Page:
There were several reasons I shouldn’t have gone to see him that day, such as the fact that it was over a hundred degrees out and I’d barely had any water and would almost have a heat stroke a few hours later because of it. Or the fact that he wasn’t mine anymore, he was with a friend of mine who’d broken up with me on his behalf after they got together. Or really the fact that he’d whistled to hurt my ears when I annoyed him and thrown me into walls and wove manipulation into everything he said should’ve kept me away. But despite all that I went to the park that summer afternoon to see him. We met up and headed to the tree-sheltered rocky shore of the creek because there was nowhere else to go in that small town and he kissed me. I kissed him back and felt my pants tighten as his hands traced my body and god did I miss him but something held us back as his hands went down my pants. Maybe it was the knowledge that we shouldn’t have touched each other at all or maybe he really had stopped loving me and decided the sex wasn’t worth it or maybe I was starting to realize I needed to stop seeing him. I don’t remember what happened next but I know we were there for a while and after a while his fist was in my stomach again and my vision was blurry and I remembered there were things I didn’t miss. I don’t remember anything else that day except laying in my bed feeling like my brain was in another dimension and I don’t know how much of that was because it almost cooked itself and how much was because I’d gone back for a second helping of trauma after being forcibly removed from it. I told him I almost went to the hospital for a stroke the next day but he never responded.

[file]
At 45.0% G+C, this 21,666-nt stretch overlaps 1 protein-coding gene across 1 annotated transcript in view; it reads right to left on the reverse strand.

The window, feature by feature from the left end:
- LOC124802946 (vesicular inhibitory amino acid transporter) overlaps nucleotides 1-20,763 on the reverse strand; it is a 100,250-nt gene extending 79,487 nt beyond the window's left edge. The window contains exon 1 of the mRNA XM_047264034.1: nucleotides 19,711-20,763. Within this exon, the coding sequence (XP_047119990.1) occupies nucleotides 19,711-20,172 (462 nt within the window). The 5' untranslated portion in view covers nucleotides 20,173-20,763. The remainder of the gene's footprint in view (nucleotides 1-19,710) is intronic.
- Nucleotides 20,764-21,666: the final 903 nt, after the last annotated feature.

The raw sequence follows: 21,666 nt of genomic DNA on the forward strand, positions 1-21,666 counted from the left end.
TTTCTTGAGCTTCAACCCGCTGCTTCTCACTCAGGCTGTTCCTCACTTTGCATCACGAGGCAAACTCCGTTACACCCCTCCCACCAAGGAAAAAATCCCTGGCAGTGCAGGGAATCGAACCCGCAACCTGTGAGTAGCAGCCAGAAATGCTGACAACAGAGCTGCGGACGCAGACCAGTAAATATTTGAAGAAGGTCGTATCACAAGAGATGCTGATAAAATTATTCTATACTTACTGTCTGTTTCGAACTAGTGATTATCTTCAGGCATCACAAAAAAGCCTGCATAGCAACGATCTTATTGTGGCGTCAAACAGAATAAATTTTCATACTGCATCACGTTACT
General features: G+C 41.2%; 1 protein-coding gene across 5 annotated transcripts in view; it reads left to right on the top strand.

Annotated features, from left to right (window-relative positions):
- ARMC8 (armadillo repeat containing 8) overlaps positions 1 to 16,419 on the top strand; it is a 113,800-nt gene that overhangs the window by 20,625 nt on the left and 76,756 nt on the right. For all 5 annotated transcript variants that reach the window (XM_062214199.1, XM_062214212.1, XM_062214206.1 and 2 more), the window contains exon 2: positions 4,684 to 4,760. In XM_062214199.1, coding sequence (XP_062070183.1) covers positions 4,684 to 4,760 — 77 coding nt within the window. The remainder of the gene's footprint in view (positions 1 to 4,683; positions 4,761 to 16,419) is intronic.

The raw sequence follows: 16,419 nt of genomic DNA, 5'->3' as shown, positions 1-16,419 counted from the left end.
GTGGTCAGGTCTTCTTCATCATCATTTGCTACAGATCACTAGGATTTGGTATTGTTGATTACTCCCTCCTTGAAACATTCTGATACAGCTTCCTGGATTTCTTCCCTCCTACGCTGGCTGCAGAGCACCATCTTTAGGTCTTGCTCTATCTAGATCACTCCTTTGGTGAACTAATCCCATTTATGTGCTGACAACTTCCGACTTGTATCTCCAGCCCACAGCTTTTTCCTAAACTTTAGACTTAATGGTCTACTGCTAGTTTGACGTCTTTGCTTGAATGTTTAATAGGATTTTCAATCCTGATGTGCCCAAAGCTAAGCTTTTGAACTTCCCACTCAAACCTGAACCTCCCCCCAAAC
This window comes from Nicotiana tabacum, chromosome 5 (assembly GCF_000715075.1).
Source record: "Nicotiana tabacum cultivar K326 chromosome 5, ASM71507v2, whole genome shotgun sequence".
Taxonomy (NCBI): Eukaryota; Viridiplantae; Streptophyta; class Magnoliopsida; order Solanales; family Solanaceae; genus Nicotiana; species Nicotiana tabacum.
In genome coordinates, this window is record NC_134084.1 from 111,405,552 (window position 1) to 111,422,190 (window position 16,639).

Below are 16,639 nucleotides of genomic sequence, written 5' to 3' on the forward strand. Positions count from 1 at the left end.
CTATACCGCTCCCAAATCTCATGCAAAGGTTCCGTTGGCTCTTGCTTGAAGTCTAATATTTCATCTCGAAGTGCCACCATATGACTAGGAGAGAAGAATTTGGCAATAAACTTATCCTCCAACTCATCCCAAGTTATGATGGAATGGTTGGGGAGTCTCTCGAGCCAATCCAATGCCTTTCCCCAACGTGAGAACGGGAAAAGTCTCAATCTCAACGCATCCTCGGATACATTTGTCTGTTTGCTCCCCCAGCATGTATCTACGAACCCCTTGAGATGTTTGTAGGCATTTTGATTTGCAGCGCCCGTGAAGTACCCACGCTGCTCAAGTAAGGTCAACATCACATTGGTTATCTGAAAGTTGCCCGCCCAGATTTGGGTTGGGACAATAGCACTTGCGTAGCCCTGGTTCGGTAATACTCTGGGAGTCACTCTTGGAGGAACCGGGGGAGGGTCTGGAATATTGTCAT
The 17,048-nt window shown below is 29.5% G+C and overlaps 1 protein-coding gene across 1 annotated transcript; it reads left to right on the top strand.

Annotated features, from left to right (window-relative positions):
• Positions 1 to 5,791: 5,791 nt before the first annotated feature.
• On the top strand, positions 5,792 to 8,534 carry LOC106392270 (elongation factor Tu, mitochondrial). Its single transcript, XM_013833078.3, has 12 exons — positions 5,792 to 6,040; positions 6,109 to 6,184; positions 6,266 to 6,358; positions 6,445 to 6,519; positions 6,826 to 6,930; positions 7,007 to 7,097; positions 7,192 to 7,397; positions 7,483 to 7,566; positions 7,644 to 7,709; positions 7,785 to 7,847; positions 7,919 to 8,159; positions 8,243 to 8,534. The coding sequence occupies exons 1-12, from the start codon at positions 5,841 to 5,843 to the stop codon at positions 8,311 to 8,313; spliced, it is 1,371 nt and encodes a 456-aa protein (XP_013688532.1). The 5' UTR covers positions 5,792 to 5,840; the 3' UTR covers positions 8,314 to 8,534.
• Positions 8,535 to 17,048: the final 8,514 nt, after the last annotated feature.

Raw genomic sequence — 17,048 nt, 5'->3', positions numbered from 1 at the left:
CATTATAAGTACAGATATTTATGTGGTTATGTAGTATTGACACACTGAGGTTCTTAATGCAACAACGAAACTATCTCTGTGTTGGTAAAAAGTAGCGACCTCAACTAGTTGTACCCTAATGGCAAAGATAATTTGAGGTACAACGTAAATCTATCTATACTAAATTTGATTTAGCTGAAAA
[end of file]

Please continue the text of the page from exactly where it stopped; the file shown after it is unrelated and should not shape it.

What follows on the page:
Phoenix is a 20 year old nonbinary writer and student at Lane. They experienced an incredibly physically and emotionally abusive relationship at 14, which ended up being a catalyst for their previously undiagnosed mental illnesses. They’ve since gone to therapy and come very far from who they were at the time, having moved cities and made a lot of progress on themself in and out of therapy.

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